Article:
In 2017, National Day Calendar® began celebrating each state in the order they entered the union starting the week of Independence Day and ending with Hawaii. We highlight a small part of each states’ history, foods and the people who make up the state. Many states have their own state celebrations, and National Day Calendar’s observances in no way replace them. There’s so much more to explore, we can’t help but celebrate our beautiful country even more!
NATIONAL OKLAHOMA DAY | JUNE 7
National Oklahoma Day on June 7th recognizes the 46th state to be granted statehood.
The panhandled state of Oklahoma is a dotted series of granite mountain peaks, sloping sandstone ridges, rolling hills, and plains. In 1803, the land became part of the United States through the Louisiana Purchase. Congress granted statehood on November 16, 1907.
Across the state of Oklahoma, significant sites record the result of the Indian Removal Act of 1830. The Trail of Tears National Historic Trail crosses nine states and describes the brutal impact on the lives of Cherokees, Chickasaws, Choctaws, Creeks, and Seminoles.
In 1889, several counties in Oklahoma became open to settlement by Land Run. Settlers could claim quarter sections of land only after a specific time (usually noon) on a set date. Some eager settlers would cross the boundary into the county seeking their preferred quarter section sooner than the stroke of noon, earning them (and the state) the nickname “Sooners.”
From the Arkansas River to the Neosho River, Oklahoma has scenic views, lakes, and mountain trails. Put on your hiking boots and make some trail mix for an afternoon adventure. After a good hike, take in Route 66 for a drive and maybe pick up some barbeque or something fried. Oklahomans seem to have cornered the market on nearly everything fried. To mention a few, we came across fried okra and lamb balls and catfish. For something fresh, don’t forget the state fruit. Strawberries!
HOW TO OBSERVE National Oklahoma Day
Join National Day Calendar as we celebrate National Oklahoma Day. We’ll take a drive out on the open highway, and work up an appetite. Discover the best eateries in the state and explore the history that goes with them. Find adventure in The Sooner State and use #NationalOklahomaDay to share on social media.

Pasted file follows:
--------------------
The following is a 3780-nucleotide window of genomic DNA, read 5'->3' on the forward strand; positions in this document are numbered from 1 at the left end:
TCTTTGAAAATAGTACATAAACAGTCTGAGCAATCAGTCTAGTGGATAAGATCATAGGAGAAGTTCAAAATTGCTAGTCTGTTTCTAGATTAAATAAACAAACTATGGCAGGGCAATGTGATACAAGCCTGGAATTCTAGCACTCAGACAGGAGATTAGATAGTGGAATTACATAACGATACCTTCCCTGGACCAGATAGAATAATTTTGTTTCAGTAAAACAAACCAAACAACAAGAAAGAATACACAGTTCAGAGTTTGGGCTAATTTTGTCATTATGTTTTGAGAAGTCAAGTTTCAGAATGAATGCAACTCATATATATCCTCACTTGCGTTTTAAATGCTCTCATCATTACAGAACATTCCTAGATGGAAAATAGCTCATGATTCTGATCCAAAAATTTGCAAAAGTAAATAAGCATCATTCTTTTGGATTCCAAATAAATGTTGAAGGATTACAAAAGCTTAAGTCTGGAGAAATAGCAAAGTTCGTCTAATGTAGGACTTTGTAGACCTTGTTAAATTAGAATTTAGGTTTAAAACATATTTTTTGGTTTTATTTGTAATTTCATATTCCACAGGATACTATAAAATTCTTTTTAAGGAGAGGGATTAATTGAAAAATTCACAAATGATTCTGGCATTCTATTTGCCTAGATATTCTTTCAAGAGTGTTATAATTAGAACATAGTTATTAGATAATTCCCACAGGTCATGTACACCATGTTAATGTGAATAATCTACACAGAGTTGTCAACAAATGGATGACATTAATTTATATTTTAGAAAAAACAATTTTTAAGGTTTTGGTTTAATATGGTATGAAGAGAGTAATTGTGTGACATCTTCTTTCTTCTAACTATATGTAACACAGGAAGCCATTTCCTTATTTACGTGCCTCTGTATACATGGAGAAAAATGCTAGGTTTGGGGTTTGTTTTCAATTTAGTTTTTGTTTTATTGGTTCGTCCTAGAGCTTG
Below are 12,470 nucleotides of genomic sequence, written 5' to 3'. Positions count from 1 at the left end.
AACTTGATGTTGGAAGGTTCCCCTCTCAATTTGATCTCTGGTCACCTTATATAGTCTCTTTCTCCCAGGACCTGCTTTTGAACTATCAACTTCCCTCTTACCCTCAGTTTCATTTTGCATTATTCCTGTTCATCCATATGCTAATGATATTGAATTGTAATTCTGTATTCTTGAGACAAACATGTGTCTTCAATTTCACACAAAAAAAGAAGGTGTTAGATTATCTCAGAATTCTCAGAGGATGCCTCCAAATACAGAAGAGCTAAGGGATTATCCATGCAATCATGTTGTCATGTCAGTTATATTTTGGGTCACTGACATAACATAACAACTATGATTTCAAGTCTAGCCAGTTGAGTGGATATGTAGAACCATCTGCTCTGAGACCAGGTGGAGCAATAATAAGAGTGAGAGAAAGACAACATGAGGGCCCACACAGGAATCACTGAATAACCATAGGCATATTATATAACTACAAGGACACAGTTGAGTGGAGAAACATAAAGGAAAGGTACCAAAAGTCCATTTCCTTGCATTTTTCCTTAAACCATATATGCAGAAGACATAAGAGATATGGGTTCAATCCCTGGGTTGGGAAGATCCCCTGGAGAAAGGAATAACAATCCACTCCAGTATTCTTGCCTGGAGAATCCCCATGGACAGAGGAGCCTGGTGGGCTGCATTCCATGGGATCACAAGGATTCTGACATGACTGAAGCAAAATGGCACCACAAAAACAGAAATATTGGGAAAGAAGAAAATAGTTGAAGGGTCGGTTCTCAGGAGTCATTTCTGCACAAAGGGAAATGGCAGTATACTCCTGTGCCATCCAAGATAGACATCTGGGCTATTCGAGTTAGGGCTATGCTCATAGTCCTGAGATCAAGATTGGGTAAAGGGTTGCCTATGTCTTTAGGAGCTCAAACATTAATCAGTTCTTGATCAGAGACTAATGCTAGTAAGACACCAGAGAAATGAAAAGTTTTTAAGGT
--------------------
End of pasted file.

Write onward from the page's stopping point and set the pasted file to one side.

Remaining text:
Will Rogers’ cowboy humor found its way into his performances and writing throughout his career. Into his wit, Will wove a logic that rang true with the working class and rural populations.
All-around athlete and Olympian, Jim Thorpe competed in 15 events during the 1912 Summer Olympics in Stockholm, Sweden. He became the first Native American to earn an Olympic gold medal when he took first place in both the pentathlon and decathlon. Thorpe also made a solid showing in the other 13 events. However, Thorpe was stripped of his medals after the International Olympic Committee learned he had played minor-league baseball violating the amateurism rule.
Thorpe would go on to play professional football and professional basketball proving once again that his abilities stretch from field to court and beyond.
In October 1982, the IOC added James Thorpe’s name to the list of 1912 crowned Olympic champions and delivered two replica medals to his family. However, the IOC noted that the official report of the games would not be modified.
Clarence Nash voiced the lovable sputterings of Donald Duck and his nephews. He worked in the world of Disney for 50 years.
On a clear night far from the city lights, the Milky Way Galaxy can be easily identified. Deep within its center, Karl Jansky discovered radio waves emanating from the constellation Sagittarius. It was Jansky’s discovery that launched radio astronomy as a new science.
Author of Juneteenth and Invisible Man, Ralph Ellison also wrote two collections of essays. The Invisible Man earned Ellison the National Book Award and became a national bestseller.
Pioneer Woman Statue – Ponca City
Shattuck Windmill Museum – Shattuck
Totem Pole Park – Chelsea
99’s Museum of Women – Oklahoma City